The drive to promote women in political and corporate decision-making positions has historically been a slow and resisted one worldwide.
It was as if women needed to move mountains to join what became “the gentlemen's club.” Now, thanks to a series of International Conferences in the 80s and early 90s, the Beijing one included, it gained momentum.
At the UN Millennium Summit in September 2000, in New York, world leaders pledged to “promote gender equality and the empowerment of women as effective ways to combat poverty, hunger and disease to stimulate development that is truly sustainable”. Several goals were adopted including that of gender equality. Since then the number of women in leadership positions has risen.
Rwanda, a country still recovering from the 1994 genocide is now cited for the unprecedented number of women in parliament.
In South Africa and Mozambique, women hold a significant number of seats in parliament.
In Uganda, Beatrice Kiraso was elected to Parliament as way back as 1986. This gave women confidence in other women, thus opening even more avenues. In South Africa and Zimbabwe, women played a key role in the national liberation struggle and today in SA, are benefiting from a Quota system adopted by the ANC.
In Africa, the SADC protocol was adopted encouraging a quota system for women.
Three systems are worth to mention:
l Constitutional quotas: Countries like Uganda have constitutional provision reserving seats in national parliament for women.
l Election law quotas: In countries like Sudan, provisions are written into the national legislation.
l Political party quotas: In countries like South Africa parties adopt internal rules to include a certain percentage of women as candidates for office. (Africa Recovery, Volume 18, 2004)
While this addresses the issue of gender equality in decision-making, the practise often lacks support from important political actors as well as those with cultural beliefs that fear it would discriminate against men.
One Swedish parliamentarian once said that political parties, the education system, non-governmental organisations, trade unions and churches, must take responsibility within their own self to systematically promote women's participation from the bottom.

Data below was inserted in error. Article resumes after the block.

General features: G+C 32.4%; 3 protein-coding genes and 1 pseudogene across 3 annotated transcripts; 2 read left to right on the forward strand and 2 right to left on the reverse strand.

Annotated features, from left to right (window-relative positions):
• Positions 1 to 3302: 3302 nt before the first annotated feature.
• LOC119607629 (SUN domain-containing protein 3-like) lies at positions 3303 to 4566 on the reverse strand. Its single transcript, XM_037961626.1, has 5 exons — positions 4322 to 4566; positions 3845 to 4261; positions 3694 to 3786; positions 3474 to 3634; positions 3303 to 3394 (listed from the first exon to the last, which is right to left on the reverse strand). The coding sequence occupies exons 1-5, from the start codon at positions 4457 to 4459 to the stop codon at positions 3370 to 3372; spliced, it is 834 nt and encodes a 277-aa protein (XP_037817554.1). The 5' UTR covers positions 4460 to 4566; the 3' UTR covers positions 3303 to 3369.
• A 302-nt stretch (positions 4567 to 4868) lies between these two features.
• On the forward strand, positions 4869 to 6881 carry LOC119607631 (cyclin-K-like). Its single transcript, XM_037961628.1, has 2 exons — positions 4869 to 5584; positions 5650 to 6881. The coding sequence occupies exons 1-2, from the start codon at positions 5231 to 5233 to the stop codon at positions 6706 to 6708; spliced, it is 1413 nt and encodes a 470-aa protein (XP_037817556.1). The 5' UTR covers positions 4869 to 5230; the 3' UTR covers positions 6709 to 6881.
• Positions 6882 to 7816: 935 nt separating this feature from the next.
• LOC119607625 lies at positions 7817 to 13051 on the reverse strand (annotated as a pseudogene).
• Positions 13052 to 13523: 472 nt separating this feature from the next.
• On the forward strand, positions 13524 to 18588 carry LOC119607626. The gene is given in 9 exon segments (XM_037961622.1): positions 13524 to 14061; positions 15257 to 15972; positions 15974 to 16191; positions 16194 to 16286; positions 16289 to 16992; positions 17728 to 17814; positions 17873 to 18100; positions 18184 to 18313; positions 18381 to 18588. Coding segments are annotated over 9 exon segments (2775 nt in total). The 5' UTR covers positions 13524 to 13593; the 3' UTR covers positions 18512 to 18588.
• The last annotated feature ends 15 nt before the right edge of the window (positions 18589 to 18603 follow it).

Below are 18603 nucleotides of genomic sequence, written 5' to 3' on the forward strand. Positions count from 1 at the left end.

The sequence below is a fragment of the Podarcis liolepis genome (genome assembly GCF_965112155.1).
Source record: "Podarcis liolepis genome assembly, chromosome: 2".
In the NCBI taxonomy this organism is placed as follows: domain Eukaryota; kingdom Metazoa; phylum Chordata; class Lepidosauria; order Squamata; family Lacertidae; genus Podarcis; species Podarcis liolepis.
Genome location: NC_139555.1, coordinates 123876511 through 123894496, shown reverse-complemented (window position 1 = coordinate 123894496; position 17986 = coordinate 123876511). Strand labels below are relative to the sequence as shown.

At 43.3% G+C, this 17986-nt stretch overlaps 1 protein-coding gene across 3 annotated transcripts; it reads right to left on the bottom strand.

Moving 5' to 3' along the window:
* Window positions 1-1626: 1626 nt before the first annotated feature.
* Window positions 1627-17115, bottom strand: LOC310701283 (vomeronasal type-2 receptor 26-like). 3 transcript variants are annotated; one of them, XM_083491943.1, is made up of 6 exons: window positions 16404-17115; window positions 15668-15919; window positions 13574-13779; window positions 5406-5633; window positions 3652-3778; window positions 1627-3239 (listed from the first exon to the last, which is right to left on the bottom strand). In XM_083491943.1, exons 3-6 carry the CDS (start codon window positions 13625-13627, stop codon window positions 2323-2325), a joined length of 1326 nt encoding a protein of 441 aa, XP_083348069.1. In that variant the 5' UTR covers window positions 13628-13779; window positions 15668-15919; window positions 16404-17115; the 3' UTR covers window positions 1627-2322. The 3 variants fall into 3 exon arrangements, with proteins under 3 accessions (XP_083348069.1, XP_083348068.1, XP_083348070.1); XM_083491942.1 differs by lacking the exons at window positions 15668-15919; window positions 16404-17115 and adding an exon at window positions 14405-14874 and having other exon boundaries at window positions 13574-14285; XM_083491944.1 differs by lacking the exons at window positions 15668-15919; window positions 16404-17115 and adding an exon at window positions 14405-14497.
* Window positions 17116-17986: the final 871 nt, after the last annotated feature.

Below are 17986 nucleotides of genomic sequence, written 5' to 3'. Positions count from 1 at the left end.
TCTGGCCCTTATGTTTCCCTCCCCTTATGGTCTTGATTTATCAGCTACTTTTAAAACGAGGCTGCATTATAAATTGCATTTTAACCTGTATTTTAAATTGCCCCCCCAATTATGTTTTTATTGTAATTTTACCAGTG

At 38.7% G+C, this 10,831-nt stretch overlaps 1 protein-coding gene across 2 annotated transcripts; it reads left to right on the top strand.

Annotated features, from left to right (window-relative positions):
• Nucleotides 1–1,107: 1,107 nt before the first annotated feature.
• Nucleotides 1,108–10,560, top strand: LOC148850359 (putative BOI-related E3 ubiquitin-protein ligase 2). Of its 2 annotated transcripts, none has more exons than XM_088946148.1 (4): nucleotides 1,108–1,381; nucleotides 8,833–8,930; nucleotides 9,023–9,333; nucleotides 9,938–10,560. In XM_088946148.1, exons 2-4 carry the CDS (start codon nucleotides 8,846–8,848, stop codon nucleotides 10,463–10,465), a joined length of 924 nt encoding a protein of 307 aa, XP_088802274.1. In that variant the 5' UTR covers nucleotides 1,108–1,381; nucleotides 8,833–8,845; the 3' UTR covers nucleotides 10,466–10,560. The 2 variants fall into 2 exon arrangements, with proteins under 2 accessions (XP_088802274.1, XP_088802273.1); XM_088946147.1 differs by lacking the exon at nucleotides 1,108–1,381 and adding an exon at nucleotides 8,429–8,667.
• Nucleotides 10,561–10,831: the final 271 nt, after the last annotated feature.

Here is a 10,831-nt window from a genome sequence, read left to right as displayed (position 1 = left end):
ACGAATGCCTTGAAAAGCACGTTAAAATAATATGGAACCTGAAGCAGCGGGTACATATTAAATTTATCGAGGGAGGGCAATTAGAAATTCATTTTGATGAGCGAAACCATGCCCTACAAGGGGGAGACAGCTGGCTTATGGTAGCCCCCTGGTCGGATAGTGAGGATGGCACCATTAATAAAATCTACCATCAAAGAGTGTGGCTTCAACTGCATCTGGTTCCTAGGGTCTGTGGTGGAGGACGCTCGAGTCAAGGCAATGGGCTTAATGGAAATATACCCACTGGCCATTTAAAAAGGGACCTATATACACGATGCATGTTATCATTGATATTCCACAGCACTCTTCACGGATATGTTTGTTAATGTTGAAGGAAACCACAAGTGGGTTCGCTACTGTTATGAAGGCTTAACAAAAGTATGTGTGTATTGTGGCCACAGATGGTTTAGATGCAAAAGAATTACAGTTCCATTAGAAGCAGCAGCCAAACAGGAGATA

The case of Zimbabwe is of much interest to me as a Zimbabwean woman eager to see justice and democracy for my country. The economic and political crisis in Zimbabwe is well-documented and well-covered in international media. Solutions and new players are being sought.
What is clear for all is that the economic crisis has hit Zimbabweans hardest. Women and children have haplessly watched as male politicians mastered either the art of plundering and economic destruction, or for some engage in efforts to revive the sinking glory of Africa.
Zimbabwe has never had a woman at the helm of the Ministry of Finance or as the Governor of the Reserve Bank. Although it is not clear what could have happened if women had been at the centre of economic decision-making in Zimbabwe, a case in point is citable in the Nigerian former minister of finance and now at the World Bank for her ability to stabilise and eliminate corruption.
One may be tempted to believe that not enough women are qualified enough to participate at high level. This of course is just a myth.
What has lacked in Zimbabwe has been the ability by those in political power to make room for women without the need for push and shove.
I am one of those women who know that as a matter of merit, women are more than capable. Zimbabwe in particular has a huge pool of women who are intellectually and practically qualified to be on the decision-making high table.
Zimbabwe needs all of us to take the initiative and craft lasting solutions. Women who are willing and able should be allowed to participate in national politics without prejudice.
It is therefore encouraging to see parties like the recently revived Zimbabwe African People's Union, embracing women to bring sanity to a country that has been brought to its knees by the economic crisis of the last 10 years.
The main responsibility falls on women to stand up and be counted and be involved in bringing peace and prosperity to the country.
They say “behind every man's success there is always a powerful woman”. Let us stand by our men, not in their shadows and put a smile on everyone's face.
Let me leave my fellow country people to reflect on the following words by one Joan Kirner at the Women into Power conference, Adelaide (1994):
“There is no such thing as being non-political. Just by making a decision to stay out of politics you are making the decision to allow others to shape politics and exert power over you. And if you are alienated from the current political system, then just by staying out of it you do nothing to change it, you simply entrench it.”